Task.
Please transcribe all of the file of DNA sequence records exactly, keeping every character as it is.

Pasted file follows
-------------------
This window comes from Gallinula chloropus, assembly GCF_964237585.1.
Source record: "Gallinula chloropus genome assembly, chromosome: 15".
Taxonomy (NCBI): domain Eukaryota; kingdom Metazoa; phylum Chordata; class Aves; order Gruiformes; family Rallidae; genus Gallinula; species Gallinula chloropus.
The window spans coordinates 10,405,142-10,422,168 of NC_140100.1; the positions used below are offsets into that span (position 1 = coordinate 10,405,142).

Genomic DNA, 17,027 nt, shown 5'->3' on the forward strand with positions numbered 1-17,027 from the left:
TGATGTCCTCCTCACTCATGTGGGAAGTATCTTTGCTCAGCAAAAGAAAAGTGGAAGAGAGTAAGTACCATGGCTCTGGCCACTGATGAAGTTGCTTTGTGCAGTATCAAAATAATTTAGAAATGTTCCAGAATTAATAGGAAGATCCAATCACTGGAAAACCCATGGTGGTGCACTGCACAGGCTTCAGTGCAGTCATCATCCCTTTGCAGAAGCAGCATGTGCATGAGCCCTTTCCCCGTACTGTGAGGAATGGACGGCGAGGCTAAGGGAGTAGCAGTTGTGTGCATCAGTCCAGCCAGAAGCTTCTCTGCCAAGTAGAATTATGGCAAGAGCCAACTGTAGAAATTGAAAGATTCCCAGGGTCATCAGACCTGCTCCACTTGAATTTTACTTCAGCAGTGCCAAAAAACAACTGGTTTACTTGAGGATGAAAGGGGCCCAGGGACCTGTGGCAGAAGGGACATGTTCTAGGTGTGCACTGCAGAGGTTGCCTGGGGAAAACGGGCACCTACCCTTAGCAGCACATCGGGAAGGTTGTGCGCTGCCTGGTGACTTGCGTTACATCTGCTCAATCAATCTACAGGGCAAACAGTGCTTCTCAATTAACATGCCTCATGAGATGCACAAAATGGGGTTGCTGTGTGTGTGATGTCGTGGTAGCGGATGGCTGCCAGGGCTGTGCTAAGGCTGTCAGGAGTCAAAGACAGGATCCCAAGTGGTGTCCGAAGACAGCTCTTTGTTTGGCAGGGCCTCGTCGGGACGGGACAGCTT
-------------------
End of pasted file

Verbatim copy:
This window comes from Gallinula chloropus, assembly GCF_964237585.1.
Source record: "Gallinula chloropus genome assembly, chromosome: 15".
Taxonomy (NCBI): domain Eukaryota; kingdom Metazoa; phylum Chordata; class Aves; order Gruiformes; family Rallidae; genus Gallinula; species Gallinula chloropus.
The window spans coordinates 10,405,142-10,422,168 of NC_140100.1; the positions used below are offsets into that span (position 1 = coordinate 10,405,142).

Genomic DNA, 17,027 nt, shown 5'->3' on the forward strand with positions numbered 1-17,027 from the left:
TGATGTCCTCCTCACTCATGTGGGAAGTATCTTTGCTCAGCAAAAGAAAAGTGGAAGAGAGTAAGTACCATGGCTCTGGCCACTGATGAAGTTGCTTTGTGCAGTATCAAAATAATTTAGAAATGTTCCAGAATTAATAGGAAGATCCAATCACTGGAAAACCCATGGTGGTGCACTGCACAGGCTTCAGTGCAGTCATCATCCCTTTGCAGAAGCAGCATGTGCATGAGCCCTTTCCCCGTACTGTGAGGAATGGACGGCGAGGCTAAGGGAGTAGCAGTTGTGTGCATCAGTCCAGCCAGAAGCTTCTCTGCCAAGTAGAATTATGGCAAGAGCCAACTGTAGAAATTGAAAGATTCCCAGGGTCATCAGACCTGCTCCACTTGAATTTTACTTCAGCAGTGCCAAAAAACAACTGGTTTACTTGAGGATGAAAGGGGCCCAGGGACCTGTGGCAGAAGGGACATGTTCTAGGTGTGCACTGCAGAGGTTGCCTGGGGAAAACGGGCACCTACCCTTAGCAGCACATCGGGAAGGTTGTGCGCTGCCTGGTGACTTGCGTTACATCTGCTCAATCAATCTACAGGGCAAACAGTGCTTCTCAATTAACATGCCTCATGAGATGCACAAAATGGGGTTGCTGTGTGTGTGATGTCGTGGTAGCGGATGGCTGCCAGGGCTGTGCTAAGGCTGTCAGGAGTCAAAGACAGGATCCCAAGTGGTGTCCGAAGACAGCTCTTTGTTTGGCAGGGCCTCGTCGGGACGGGACAGCTT